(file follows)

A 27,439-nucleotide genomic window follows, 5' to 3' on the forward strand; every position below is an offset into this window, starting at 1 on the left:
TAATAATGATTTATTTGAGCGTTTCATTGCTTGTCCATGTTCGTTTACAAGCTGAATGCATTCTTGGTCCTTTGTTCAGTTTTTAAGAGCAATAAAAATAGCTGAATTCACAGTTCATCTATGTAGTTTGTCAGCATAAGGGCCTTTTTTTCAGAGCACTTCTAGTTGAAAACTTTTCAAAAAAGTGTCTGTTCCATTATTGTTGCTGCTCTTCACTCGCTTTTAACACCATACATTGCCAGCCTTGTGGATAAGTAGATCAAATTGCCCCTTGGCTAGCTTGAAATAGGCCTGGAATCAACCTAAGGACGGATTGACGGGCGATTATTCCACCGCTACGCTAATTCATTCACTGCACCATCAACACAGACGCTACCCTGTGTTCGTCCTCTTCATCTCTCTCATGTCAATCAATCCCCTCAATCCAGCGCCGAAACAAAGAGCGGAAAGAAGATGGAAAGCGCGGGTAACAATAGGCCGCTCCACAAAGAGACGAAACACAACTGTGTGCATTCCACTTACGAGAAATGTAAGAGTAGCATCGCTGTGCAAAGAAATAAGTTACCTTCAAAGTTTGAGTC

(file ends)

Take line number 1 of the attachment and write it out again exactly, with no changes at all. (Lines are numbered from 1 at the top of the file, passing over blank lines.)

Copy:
A 27,439-nucleotide genomic window follows, 5' to 3' on the forward strand; every position below is an offset into this window, starting at 1 on the left: